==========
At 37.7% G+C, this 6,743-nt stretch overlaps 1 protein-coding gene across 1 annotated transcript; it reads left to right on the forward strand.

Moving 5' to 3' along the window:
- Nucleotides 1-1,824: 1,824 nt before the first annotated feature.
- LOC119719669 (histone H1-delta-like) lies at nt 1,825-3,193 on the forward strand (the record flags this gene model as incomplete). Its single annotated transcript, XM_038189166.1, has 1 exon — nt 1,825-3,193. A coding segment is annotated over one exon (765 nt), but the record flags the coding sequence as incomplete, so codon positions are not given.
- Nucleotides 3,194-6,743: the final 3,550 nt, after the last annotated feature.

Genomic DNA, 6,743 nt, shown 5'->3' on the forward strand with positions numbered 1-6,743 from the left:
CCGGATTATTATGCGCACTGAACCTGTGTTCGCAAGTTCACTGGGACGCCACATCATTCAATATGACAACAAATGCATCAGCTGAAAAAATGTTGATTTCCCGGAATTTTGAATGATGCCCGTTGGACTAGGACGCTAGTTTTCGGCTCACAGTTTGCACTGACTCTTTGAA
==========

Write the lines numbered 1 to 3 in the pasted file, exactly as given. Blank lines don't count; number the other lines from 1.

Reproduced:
At 37.7% G+C, this 6,743-nt stretch overlaps 1 protein-coding gene across 1 annotated transcript; it reads left to right on the forward strand.

Moving 5' to 3' along the window:
- Nucleotides 1-1,824: 1,824 nt before the first annotated feature.